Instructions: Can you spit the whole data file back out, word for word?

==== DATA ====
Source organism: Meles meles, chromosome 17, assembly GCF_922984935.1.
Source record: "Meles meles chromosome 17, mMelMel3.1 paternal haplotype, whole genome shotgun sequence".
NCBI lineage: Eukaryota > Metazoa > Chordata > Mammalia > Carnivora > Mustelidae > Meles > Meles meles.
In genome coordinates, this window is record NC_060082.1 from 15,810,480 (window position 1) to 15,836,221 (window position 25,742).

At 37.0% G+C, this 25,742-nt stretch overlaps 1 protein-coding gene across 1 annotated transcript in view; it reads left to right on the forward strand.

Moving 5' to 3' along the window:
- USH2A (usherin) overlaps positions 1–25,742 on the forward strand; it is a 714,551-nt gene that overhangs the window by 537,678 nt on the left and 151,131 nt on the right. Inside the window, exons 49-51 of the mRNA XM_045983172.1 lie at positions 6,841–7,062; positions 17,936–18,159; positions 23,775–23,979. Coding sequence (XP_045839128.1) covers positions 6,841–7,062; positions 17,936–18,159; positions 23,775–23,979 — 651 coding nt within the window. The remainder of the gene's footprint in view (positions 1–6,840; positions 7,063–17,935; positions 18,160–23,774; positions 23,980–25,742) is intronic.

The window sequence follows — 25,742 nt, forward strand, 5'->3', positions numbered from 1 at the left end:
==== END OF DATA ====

Source organism: Meles meles, chromosome 17, assembly GCF_922984935.1.
Source record: "Meles meles chromosome 17, mMelMel3.1 paternal haplotype, whole genome shotgun sequence".
NCBI lineage: Eukaryota > Metazoa > Chordata > Mammalia > Carnivora > Mustelidae > Meles > Meles meles.
In genome coordinates, this window is record NC_060082.1 from 15,810,480 (window position 1) to 15,836,221 (window position 25,742).

At 37.0% G+C, this 25,742-nt stretch overlaps 1 protein-coding gene across 1 annotated transcript in view; it reads left to right on the forward strand.

Moving 5' to 3' along the window:
- USH2A (usherin) overlaps positions 1–25,742 on the forward strand; it is a 714,551-nt gene that overhangs the window by 537,678 nt on the left and 151,131 nt on the right. Inside the window, exons 49-51 of the mRNA XM_045983172.1 lie at positions 6,841–7,062; positions 17,936–18,159; positions 23,775–23,979. Coding sequence (XP_045839128.1) covers positions 6,841–7,062; positions 17,936–18,159; positions 23,775–23,979 — 651 coding nt within the window. The remainder of the gene's footprint in view (positions 1–6,840; positions 7,063–17,935; positions 18,160–23,774; positions 23,980–25,742) is intronic.

The window sequence follows — 25,742 nt, forward strand, 5'->3', positions numbered from 1 at the left end: